Growing Tomatoes: Step 2 (Growing from Seed)

Posted in - Gardening on May 30th 2010 0 Comments Growing Tomato Seeds

Purchasing Seeds

For information on choosing a variety of tomato to grow, see: Growing Tomatoes: Step 1 (choosing).

You should acquire your seeds from a reputable source. As tomato seeds age, their chance of germinating decreases. If you are buying seed, make sure to use seed that is less than 4 years old, (seed that is much older can usually be germinated if it has been stored in cool, dry conditions).

Choosing Soil

Soil from your garden is not a great choice for starting seeds because it compacts to easily and can harbor organisms that may cause diseases.

Look for a commercial seed starting mix (or make your own mix of equal parts peat moss, cermiculite and perlite). Some recommended commercial mixes include Jiffy Mix, ProMix, MetroMix and Fafard.

Selecting Containers

Tomato seeds will grow well in any container as long as they receive good drainage, warmth and moisture. An affordable and popular container is the styrofoam or plastic cup with holes poked in the bottom. You can also purchase flats with planting inserts if you are growing large quantities of plants. Note: If you use containers that have been planted before, make sure to sterilize them with a small amount of bleach and water.

Determining When to Start

It is very important to start your seeds at the proper time. If the plants are moved outdoors too late, your tomatoes may not grow properly; the same goes for planting outdoors too soon. Most tomato seedlings are ready to be transplanted within 6 to 8 weeks. In most areas, transplanting should be done about 1 or two weeks after the last expected frost. You can find information from almanacs or on the internet about your area’s last expected frost. You should determine when your plants will need to be transplanted, and grow your seedlings according to that schedule. Also remember it takes about a week to ‘harden-off’ your seedlings for transplant.

Planting Seedlings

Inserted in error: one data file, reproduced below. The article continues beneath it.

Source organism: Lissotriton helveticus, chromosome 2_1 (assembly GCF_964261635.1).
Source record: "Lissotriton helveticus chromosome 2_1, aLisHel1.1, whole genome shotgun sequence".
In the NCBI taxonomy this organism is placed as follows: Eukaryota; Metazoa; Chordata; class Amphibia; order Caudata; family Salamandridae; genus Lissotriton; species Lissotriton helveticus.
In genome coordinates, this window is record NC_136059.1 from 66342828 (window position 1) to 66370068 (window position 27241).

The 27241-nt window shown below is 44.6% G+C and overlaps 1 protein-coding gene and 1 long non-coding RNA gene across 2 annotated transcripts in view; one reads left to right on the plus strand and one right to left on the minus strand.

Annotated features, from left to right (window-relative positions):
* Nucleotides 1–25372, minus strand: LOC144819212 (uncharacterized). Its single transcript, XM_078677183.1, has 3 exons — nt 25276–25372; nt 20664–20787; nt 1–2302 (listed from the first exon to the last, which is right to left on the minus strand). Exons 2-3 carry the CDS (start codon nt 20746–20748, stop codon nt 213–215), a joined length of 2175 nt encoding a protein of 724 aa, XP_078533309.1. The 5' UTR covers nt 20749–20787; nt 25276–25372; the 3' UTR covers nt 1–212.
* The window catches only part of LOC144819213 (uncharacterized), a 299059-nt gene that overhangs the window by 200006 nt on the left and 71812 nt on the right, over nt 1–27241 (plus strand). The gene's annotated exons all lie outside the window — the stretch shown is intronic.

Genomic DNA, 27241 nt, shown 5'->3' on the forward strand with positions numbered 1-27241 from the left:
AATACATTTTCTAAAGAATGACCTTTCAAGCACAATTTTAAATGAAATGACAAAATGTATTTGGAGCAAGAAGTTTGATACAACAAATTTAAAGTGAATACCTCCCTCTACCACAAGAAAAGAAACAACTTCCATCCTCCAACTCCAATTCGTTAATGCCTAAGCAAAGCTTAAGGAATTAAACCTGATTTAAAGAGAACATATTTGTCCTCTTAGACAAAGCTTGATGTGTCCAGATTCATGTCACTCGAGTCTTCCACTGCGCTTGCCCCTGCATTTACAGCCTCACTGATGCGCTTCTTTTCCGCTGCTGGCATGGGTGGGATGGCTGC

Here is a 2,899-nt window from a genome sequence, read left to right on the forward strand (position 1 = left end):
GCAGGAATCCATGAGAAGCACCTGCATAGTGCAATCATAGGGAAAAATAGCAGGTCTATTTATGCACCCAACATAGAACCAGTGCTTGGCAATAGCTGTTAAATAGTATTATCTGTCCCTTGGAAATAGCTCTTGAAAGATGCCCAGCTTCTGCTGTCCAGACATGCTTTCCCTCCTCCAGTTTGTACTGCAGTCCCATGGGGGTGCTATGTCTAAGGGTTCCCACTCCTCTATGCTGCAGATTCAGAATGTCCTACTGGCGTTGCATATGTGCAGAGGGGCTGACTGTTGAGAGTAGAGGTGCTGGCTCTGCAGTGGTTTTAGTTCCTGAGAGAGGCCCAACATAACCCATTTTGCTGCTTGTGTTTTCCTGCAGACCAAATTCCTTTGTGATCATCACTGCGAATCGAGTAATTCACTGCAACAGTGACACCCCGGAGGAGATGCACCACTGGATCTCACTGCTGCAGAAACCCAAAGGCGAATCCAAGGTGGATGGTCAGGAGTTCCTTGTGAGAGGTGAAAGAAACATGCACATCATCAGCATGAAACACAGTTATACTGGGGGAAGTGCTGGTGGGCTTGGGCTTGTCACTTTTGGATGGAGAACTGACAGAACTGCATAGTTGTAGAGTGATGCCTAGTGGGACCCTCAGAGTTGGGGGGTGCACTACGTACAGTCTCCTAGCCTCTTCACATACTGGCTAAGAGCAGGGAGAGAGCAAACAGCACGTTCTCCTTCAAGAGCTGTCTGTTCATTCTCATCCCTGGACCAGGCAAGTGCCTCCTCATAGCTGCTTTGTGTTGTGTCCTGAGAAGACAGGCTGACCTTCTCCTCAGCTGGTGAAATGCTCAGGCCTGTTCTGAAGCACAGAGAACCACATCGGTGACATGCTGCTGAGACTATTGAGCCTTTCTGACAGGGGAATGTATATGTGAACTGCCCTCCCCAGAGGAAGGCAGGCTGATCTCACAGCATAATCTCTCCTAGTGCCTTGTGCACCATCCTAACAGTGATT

Combine your starter mix with warm water. It can be difficult to moisten dry mix, so gardeners often let it soak in water overnight. The final mix should be damp, but not soggy or dripping.

Fill your containers with the damp mix and plant your seeds about 1/8 of an inch deep (you can use a pencil to make the hole). Cover and gently firm the soil over the seed (this is important because the seed needs to be in direct contact with the soil to absorb moisture).

If you prefer, you can plant seeds fairly closely together at the start because you will be transplanting them to larger containers after their first ‘true leaves’ appear.

It is best to provide plastic cover during the early growing stages to hold in humidity and moisture. You can use plastic bags or a sheet of plastic (allow for some air to circulate, but don’t let the mix dry out).

Germination Stage

You will want to place the containers in a warm place (70F to 80F) that is out of direct sunlight (to avoid drying the mix too quickly).

As soon as the seedlings emerge you will need to move them to a light source. Growing seedlings indoors will require a strong fluorescent shop light. South facing windows can sometimes work, but may not provide the strength and duration of light you need to give seedlings a good start.

If you choose to use a shop light, you will need to find a way to keep your seedlings within several inches of the bulbs for at least 16 to 18 hours a day.

Once the seedlings have emerged, they grow best at a temperature of around 65F with good air circulation and lots of light. Most growers will water the plants by soaking them heavily and letting them get nearly dry before soaking them again.


When your plants have developed their first true leaves, you will want to re-pot them into larger containers. This step is very beneficial to the plants because it encourages growth of a stronger root system.

If your starting mix does not have any fertilizer, you may need to add small amounts of it during the germination and growing process (if you do, dilute it heavily and use very small amounts).

Depending on your container sizes and growing conditions, you may be required to re-pot them again before transplant occurs, keep and eye on the plants (if the roots are growing to the edges of the pot and binding up, you will want to move them again).